miércoles, septiembre 23, 2015

From GM Watch: Critics of Alliance for Science gonged into silence

The Alliance for Science is a campaign of Cornell University that claims to want to "depolarise the charged debate" around GMOs. Supported by a $5.6 million grant from the Bill & Melinda Gates Foundation and with the GMO industry as its partners, the real aim of the campaign appears to be to promote GMOs and silence critical voices.

This became crystal clear on 10 September, when the Alliance hosted a panel discussion titled, "Ask Me Anything About GMOs", at the Unitarian Church in Ithaca, New York. Ithaca is also home to Cornell.

The Bioscience Resource Project has posted a video recording of the event, which appears to have been most memorable for being extraordinarily boring, thanks to all critical voices having been excluded from the panel. The Bioscience Resource Project has also chronicled some of the background to the Ithaca event.

Two highlights particularly stand out. At 29 minutes into the video, the pro-GMO scientist Kevin Folta, who was recently exposed as having received a $25,000 grant from Monsanto despite repeated claims of never having had a dime from the company, says, "I am one of the most fiercely independent people you will ever meet". Interestingly, emails between Folta and Monsanto, released by the New York Times, discuss setting up “Ask Me Anything" events at US universities with Folta on their panel, i.e. they set out the PR formula followed in Ithaca.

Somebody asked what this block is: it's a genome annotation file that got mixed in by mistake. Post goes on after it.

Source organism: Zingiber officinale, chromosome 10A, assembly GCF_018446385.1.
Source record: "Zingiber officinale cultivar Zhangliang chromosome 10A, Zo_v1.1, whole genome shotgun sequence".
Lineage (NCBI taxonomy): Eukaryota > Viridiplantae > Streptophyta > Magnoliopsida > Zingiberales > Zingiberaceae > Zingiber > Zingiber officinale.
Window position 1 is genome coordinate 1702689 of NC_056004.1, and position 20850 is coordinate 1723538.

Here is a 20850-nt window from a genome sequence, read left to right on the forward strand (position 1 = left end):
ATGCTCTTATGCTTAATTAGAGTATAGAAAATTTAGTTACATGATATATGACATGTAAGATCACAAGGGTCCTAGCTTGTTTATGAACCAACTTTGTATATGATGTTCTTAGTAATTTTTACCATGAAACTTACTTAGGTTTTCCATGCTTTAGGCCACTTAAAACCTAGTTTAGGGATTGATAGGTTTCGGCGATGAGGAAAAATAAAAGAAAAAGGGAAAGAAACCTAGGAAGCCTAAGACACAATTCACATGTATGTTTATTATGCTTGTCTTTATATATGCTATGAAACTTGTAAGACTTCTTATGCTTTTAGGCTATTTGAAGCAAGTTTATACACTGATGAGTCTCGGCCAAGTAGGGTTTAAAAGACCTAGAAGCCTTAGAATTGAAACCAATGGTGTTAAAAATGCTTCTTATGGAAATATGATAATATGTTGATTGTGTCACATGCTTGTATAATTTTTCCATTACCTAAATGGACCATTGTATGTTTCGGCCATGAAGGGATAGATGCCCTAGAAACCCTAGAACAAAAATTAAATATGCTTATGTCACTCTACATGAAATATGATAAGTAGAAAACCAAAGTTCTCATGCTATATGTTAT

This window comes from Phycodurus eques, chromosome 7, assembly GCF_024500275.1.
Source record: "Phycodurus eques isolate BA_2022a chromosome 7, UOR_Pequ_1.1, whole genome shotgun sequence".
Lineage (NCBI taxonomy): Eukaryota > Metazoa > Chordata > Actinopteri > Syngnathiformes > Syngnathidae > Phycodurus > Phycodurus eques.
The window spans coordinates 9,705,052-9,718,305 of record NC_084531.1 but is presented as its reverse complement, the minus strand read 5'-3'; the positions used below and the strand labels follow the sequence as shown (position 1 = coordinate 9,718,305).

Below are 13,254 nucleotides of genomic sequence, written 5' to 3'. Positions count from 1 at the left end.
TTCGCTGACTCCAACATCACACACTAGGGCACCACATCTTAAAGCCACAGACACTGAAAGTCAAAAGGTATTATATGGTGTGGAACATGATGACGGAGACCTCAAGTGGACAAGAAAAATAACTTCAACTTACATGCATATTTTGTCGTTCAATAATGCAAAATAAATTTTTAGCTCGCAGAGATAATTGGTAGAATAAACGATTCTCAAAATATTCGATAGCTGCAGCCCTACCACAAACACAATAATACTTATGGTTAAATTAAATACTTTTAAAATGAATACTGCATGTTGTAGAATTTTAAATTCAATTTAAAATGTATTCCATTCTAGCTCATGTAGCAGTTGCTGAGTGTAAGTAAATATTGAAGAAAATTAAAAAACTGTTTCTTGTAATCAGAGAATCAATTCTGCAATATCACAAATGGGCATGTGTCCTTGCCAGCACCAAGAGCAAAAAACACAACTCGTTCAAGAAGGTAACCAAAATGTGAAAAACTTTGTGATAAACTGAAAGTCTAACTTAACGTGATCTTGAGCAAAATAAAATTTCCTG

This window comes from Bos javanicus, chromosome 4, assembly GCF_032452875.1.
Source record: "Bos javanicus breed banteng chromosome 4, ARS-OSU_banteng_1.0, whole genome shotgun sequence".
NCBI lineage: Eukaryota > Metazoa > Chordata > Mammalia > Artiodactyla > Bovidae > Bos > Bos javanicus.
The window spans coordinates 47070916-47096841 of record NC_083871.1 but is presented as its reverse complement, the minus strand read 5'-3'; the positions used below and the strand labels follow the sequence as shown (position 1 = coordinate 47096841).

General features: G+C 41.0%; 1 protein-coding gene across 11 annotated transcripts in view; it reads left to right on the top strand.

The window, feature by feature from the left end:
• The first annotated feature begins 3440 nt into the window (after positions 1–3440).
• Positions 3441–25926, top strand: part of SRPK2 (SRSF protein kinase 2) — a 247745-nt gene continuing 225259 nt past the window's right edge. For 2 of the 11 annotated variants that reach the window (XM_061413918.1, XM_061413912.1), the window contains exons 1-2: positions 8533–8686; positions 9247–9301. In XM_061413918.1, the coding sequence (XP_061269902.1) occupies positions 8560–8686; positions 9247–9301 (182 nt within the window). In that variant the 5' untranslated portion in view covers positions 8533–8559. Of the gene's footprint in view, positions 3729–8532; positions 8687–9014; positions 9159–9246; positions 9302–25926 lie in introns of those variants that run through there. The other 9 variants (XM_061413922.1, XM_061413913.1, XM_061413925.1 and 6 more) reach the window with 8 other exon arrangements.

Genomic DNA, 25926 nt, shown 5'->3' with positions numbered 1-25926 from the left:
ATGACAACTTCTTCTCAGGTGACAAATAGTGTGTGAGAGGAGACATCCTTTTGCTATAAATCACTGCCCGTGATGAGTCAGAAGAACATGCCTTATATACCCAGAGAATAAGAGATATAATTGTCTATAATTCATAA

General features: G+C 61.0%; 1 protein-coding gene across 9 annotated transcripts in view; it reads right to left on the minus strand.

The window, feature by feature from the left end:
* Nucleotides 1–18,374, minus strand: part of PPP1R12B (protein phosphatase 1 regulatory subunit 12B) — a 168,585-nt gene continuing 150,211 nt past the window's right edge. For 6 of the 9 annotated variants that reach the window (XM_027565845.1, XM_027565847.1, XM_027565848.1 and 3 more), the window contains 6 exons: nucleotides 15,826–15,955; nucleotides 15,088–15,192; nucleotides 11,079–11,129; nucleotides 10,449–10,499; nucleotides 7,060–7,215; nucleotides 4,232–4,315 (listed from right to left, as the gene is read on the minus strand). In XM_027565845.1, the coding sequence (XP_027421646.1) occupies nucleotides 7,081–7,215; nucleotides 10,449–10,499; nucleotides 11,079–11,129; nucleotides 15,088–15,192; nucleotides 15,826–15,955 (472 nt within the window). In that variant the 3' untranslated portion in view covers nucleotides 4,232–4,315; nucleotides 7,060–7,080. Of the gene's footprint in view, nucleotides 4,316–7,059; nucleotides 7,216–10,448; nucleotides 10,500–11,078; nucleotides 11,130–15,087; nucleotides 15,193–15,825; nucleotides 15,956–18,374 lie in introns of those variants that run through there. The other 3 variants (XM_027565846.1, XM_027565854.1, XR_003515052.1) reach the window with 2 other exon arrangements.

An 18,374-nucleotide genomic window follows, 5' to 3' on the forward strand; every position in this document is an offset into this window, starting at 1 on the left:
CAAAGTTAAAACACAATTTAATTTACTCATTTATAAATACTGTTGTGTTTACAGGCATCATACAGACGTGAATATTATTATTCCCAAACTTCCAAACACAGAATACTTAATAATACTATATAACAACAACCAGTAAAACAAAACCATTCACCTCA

Then at 38 minutes, the director of the Bioscience Resource Project, DrJonathan Latham, questions the claims being made by the panel on pesticide use due to GMO crop adoption. Just as Dr Latham is getting into his stride, supporters of the Alliance for Science start banging a gong to drown him out!

Perhaps the event should have been titled, "Ask Me Anything About GMOs, As Long As It Doesn't Successfully Challenge Our Pro-GMO Claims".

This bizarre episode helped prompt a letter to the editor of the Ithaca Times from Trevor Pinch, reproduced below. Prof Pinch is not only a musician and author of The Golem: What You Should Know About Science; he is also the Goldwin Smith Professor of Science & Technology Studies at Cornell.

Letter: For whom the bell tolls

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